The 330th Five Star Mixtape Is Brought to You By Ann Rule
This week's Five Star Mixtape is brought to you by the idea of doing less harm rather than more good, the magic of connection through shared trauma, allowing yourself the room to feel, realizing you're not at the end of your story, sudden redirections, staying candid, grokking suffering, and Ann Rule:
The Aspen Consensus, I believe, tries to market the idea of generosity as a substitute for the idea of justice. It says: make money in all the usual ways, and then give some back through a foundation, or factor in social impact, or add a second or third bottom line to your analysis, or give a left sock to the poor for every right sock you sell.
The Aspen Consensus says, “Do more good” — not “Do less harm.”
We joke about the futility of therapy and appointments and being able to say anything real on a timer, and I tell him how the African Uber drivers saved me, how I told this guy or that one everything that happened and how they'd pull over because they had seen the same things or drive real slow so they could advise me about how to think about things, how to lay things to rest, until I didn't want to have a car anymore. Until I just wanted to drive around with them all day until I could think straight and eventually started to feel better.
I’m chugging kale in a San Francisco juice bar, contemplating an aching heart and Joe the hugger in Montreal. He’s the wise man at my café, who the tough guys are nuts about and heave-ho their lumbering bodies to embrace. I eyeballed Joe for months before I wrote a word about his telekinetic hugs. We’re pals now.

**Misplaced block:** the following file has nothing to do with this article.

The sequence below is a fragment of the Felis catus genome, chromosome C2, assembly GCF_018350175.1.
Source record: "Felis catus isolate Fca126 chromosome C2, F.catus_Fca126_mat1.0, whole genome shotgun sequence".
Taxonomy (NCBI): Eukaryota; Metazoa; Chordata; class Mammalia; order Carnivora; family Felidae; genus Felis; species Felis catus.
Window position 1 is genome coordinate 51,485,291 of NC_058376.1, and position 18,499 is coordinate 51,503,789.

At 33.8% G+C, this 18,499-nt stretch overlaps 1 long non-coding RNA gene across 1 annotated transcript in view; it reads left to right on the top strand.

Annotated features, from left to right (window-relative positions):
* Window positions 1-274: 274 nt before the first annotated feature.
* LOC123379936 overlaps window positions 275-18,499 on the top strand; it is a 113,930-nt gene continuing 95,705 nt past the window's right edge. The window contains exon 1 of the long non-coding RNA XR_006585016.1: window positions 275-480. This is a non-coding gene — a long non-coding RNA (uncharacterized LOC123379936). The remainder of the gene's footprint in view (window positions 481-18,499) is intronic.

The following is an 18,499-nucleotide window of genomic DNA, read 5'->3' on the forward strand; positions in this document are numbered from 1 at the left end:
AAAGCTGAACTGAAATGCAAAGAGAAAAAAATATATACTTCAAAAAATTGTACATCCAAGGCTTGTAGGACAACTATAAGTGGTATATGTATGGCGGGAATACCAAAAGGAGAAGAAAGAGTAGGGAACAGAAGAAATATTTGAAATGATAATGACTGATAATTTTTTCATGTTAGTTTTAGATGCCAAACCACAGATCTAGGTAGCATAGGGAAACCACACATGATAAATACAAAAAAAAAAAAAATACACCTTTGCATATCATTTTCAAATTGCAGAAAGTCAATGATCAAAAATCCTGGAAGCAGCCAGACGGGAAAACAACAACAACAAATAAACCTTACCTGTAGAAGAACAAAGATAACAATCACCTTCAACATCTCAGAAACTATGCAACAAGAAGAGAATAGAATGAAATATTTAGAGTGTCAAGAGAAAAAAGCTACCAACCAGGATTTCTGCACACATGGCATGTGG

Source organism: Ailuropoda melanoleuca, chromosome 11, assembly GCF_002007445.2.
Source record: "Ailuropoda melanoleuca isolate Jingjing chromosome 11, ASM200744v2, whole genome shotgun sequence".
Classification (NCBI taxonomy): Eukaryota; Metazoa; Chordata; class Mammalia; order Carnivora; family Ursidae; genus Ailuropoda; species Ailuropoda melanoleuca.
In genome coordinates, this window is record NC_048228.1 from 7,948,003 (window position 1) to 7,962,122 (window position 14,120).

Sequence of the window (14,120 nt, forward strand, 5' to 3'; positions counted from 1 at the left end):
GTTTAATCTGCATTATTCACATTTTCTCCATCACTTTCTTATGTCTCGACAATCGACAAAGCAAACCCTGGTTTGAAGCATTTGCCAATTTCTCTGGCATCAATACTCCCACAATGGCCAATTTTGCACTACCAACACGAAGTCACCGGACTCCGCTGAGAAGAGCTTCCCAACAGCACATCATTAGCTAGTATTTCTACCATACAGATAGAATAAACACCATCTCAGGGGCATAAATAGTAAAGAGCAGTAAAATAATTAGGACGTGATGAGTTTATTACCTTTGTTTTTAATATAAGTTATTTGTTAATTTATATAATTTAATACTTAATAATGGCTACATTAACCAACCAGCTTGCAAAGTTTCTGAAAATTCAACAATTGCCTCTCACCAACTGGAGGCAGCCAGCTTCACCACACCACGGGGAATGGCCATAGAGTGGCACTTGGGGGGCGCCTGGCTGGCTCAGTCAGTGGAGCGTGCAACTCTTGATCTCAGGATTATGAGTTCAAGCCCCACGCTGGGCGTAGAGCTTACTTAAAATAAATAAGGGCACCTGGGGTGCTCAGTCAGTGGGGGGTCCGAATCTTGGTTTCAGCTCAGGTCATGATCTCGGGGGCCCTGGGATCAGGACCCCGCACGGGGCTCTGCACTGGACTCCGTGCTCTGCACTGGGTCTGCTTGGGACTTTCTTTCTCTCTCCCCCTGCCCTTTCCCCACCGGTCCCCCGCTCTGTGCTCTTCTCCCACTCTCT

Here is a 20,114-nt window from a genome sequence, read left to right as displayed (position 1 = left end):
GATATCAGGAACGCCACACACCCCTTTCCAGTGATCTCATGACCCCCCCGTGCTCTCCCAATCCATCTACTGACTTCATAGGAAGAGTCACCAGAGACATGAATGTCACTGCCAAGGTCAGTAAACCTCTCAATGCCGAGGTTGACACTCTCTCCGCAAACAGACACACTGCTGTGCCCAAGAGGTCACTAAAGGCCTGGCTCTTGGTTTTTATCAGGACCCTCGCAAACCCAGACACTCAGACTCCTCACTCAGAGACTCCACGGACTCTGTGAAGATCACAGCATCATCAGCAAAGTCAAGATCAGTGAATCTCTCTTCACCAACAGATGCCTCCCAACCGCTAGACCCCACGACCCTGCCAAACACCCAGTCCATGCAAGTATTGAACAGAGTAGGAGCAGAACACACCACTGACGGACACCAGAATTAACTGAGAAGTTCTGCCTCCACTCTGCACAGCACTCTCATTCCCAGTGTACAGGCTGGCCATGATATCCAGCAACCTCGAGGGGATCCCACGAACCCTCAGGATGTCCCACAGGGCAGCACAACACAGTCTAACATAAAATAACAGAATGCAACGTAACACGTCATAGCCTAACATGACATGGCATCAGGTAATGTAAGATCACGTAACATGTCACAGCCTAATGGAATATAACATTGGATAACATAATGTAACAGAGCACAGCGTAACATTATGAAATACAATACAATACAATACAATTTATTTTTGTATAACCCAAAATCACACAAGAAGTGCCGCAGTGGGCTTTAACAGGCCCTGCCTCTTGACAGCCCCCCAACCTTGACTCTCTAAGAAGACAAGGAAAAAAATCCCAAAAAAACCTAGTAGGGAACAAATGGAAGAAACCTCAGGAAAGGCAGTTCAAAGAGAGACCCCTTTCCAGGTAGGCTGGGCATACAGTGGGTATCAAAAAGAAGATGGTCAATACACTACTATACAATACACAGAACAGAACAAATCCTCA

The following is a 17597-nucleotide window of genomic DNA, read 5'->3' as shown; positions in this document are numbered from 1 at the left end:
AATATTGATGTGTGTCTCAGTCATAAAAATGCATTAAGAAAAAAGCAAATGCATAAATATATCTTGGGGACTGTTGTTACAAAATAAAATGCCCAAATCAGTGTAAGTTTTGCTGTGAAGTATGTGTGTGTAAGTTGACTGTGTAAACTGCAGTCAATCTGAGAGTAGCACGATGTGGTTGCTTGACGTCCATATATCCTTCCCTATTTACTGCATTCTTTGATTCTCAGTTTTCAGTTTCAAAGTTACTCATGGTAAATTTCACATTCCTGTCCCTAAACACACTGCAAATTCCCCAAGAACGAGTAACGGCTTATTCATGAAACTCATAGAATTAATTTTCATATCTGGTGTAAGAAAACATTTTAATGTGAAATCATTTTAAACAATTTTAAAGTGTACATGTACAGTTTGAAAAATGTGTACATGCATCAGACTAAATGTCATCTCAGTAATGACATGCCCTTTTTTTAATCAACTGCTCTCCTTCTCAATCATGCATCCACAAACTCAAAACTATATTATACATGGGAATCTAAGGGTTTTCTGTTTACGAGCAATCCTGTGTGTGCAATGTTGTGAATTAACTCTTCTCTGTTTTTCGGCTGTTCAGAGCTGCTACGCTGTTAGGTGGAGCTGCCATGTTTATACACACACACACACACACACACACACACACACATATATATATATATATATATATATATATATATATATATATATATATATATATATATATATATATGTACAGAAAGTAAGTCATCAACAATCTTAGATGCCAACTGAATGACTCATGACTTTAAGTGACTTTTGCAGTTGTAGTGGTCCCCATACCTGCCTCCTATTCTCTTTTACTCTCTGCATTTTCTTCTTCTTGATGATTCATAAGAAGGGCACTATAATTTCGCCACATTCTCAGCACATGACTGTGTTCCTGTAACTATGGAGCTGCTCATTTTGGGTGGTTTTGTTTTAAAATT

"Enough People in the World Want to Make You Feel Like Shit. Don’t Help Them." by Nina Bargiel at The Slack Daily:
By the time I turned 30, I had written seventeen episodes of an iconic television show (Lizzie McGuire), been nominated for two Emmys, had an Agent, a Manager, and a size 6 body that I could cram into all sorts of fun outfits.
By the time I turned 35, I was near-broke, hadn’t had a writing job in 18 months and was working the front desk of the spinning gym that I had formerly been a customer at.
My husband would often tell people he loved that about me– how it was a trait of mine he aspired for himself. I always go forward, not backwards or in circles, and I do it without stepping on an ant or getting lost in my own shadow.
My father, 69, is going through his massive collection of slides and digitizing them. As a result, every few days a photo or two from a family beach outing or a holiday long past will pop into my email stream without warning.
They aren’t particularly arresting images — no wild kaleidoscopic sunsets or Instagram-worthy food shots here — and yet they command my immediate attention.
Somehow, through the years of living, ministry, dying loved ones, lost pets and lost loves, I’m learning to ask “Can you walk?” I’m learning to ask the other hard questions and be still and present with the answers. I am learning how to suffer.
And because you are a fan of finding good, new writing online: